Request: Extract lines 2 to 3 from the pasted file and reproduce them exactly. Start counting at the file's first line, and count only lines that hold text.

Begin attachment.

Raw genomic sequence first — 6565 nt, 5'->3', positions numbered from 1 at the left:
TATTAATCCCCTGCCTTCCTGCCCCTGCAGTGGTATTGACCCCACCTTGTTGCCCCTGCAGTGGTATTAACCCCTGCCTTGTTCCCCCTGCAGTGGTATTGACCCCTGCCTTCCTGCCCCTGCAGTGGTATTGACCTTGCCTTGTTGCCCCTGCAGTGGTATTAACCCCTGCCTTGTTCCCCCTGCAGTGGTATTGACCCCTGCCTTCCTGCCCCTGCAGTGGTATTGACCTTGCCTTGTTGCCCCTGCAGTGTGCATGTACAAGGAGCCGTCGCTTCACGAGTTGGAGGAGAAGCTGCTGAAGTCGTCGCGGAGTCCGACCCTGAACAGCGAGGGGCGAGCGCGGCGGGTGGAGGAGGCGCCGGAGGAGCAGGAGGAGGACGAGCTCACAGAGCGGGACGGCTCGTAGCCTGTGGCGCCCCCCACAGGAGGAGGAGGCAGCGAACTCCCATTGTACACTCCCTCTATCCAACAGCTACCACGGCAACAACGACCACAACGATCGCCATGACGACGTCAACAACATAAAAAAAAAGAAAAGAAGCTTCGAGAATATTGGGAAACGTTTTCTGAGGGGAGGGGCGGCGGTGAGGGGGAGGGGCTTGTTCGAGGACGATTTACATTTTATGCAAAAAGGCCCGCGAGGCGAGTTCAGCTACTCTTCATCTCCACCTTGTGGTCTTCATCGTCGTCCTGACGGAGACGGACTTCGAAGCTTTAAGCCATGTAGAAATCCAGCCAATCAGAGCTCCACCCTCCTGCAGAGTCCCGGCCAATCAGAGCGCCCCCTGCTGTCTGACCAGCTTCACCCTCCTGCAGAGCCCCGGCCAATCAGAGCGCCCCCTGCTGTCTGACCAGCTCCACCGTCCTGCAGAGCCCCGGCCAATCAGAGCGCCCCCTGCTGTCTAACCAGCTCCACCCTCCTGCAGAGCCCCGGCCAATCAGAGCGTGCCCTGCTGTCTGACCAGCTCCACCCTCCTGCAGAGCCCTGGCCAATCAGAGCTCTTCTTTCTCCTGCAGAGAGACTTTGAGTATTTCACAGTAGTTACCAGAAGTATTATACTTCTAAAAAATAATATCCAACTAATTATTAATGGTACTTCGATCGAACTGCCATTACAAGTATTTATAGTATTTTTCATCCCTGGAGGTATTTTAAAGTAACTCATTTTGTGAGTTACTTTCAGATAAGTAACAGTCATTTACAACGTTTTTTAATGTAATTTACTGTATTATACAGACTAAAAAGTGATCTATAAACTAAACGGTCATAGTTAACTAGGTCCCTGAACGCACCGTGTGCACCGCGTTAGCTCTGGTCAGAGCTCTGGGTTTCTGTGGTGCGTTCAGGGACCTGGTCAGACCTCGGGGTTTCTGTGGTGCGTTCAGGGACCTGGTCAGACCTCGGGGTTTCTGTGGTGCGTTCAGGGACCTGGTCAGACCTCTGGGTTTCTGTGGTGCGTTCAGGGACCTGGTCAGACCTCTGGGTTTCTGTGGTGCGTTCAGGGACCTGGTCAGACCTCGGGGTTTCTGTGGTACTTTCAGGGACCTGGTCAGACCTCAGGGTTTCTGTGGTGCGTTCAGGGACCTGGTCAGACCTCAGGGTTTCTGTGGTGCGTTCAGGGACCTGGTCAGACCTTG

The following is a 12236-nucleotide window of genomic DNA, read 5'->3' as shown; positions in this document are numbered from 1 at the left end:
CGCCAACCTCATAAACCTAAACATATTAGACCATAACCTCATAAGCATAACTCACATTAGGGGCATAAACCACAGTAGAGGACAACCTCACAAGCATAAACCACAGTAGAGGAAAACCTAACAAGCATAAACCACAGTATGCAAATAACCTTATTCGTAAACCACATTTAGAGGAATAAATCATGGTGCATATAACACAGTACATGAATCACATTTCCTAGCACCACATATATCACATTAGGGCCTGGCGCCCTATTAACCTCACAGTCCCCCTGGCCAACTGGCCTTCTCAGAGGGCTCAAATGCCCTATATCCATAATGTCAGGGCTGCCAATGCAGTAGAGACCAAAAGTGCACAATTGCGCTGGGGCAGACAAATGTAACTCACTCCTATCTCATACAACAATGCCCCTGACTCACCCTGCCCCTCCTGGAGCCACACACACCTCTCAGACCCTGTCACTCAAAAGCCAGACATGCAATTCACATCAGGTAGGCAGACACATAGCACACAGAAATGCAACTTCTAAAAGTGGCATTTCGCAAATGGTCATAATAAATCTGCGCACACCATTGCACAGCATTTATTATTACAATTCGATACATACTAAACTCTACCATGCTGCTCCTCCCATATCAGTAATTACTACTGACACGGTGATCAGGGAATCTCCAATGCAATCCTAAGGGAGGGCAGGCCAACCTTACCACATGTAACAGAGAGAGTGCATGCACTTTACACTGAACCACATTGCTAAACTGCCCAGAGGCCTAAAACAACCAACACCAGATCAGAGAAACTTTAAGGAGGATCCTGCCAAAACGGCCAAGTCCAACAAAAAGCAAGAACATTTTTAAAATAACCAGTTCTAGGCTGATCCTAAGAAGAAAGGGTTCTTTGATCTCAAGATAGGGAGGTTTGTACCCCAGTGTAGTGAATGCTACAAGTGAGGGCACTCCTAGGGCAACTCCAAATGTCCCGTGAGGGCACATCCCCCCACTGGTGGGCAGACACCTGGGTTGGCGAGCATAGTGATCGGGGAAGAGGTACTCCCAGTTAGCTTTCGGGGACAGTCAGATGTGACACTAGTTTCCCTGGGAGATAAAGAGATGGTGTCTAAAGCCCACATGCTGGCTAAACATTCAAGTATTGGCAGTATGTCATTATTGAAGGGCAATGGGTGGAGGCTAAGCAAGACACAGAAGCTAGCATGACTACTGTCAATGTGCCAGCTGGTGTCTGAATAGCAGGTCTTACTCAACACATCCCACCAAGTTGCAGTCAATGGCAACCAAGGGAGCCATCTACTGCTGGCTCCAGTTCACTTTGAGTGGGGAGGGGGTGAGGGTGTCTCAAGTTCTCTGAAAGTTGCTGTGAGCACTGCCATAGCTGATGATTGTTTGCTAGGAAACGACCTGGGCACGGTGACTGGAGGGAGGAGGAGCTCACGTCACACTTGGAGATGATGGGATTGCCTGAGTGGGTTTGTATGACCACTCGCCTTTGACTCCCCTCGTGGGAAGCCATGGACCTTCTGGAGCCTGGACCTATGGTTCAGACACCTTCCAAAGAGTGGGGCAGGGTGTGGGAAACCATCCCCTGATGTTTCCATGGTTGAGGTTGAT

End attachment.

TATTAATCCCCTGCCTTCCTGCCCCTGCAGTGGTATTGACCCCACCTTGTTGCCCCTGCAGTGGTATTAACCCCTGCCTTGTTCCCCCTGCAGTGGTATTGACCCCTGCCTTCCTGCCCCTGCAGTGGTATTGACCTTGCCTTGTTGCCCCTGCAGTGGTATTAACCCCTGCCTTGTTCCCCCTGCAGTGGTATTGACCCCTGCCTTCCTGCCCCTGCAGTGGTATTGACCTTGCCTTGTTGCCCCTGCAGTGTGCATGTACAAGGAGCCGTCGCTTCACGAGTTGGAGGAGAAGCTGCTGAAGTCGTCGCGGAGTCCGACCCTGAACAGCGAGGGGCGAGCGCGGCGGGTGGAGGAGGCGCCGGAGGAGCAGGAGGAGGACGAGCTCACAGAGCGGGACGGCTCGTAGCCTGTGGCGCCCCCCACAGGAGGAGGAGGCAGCGAACTCCCATTGTACACTCCCTCTATCCAACAGCTACCACGGCAACAACGACCACAACGATCGCCATGACGACGTCAACAACATAAAAAAAAAGAAAAGAAGCTTCGAGAATATTGGGAAACGTTTTCTGAGGGGAGGGGCGGCGGTGAGGGGGAGGGGCTTGTTCGAGGACGATTTACATTTTATGCAAAAAGGCCCGCGAGGCGAGTTCAGCTACTCTTCATCTCCACCTTGTGGTCTTCATCGTCGTCCTGACGGAGACGGACTTCGAAGCTTTAAGCCATGTAGAAATCCAGCCAATCAGAGCTCCACCCTCCTGCAGAGTCCCGGCCAATCAGAGCGCCCCCTGCTGTCTGACCAGCTTCACCCTCCTGCAGAGCCCCGGCCAATCAGAGCGCCCCCTGCTGTCTGACCAGCTCCACCGTCCTGCAGAGCCCCGGCCAATCAGAGCGCCCCCTGCTGTCTAACCAGCTCCACCCTCCTGCAGAGCCCCGGCCAATCAGAGCGTGCCCTGCTGTCTGACCAGCTCCACCCTCCTGCAGAGCCCTGGCCAATCAGAGCTCTTCTTTCTCCTGCAGAGAGACTTTGAGTATTTCACAGTAGTTACCAGAAGTATTATACTTCTAAAAAATAATATCCAACTAATTATTAATGGTACTTCGATCGAACTGCCATTACAAGTATTTATAGTATTTTTCATCCCTGGAGGTATTTTAAAGTAACTCATTTTGTGAGTTACTTTCAGATAAGTAACAGTCATTTACAACGTTTTTTAATGTAATTTACTGTATTATACAGACTAAAAAGTGATCTATAAACTAAACGGTCATAGTTAACTAGGTCCCTGAACGCACCGTGTGCACCGCGTTAGCTCTGGTCAGAGCTCTGGGTTTCTGTGGTGCGTTCAGGGACCTGGTCAGACCTCGGGGTTTCTGTGGTGCGTTCAGGGACCTGGTCAGACCTCGGGGTTTCTGTGGTGCGTTCAGGGACCTGGTCAGACCTCTGGGTTTCTGTGGTGCGTTCAGGGACCTGGTCAGACCTCTGGGTTTCTGTGGTGCGTTCAGGGACCTGGTCAGACCTCGGGGTTTCTGTGGTACTTTCAGGGACCTGGTCAGACCTCAGGGTTTCTGTGGTGCGTTCAGGGACCTGGTCAGACCTCAGGGTTTCTGTGGTGCGTTCAGGGACCTGGTCAGACCTTG

The following is a 12236-nucleotide window of genomic DNA, read 5'->3' as shown; positions in this document are numbered from 1 at the left end: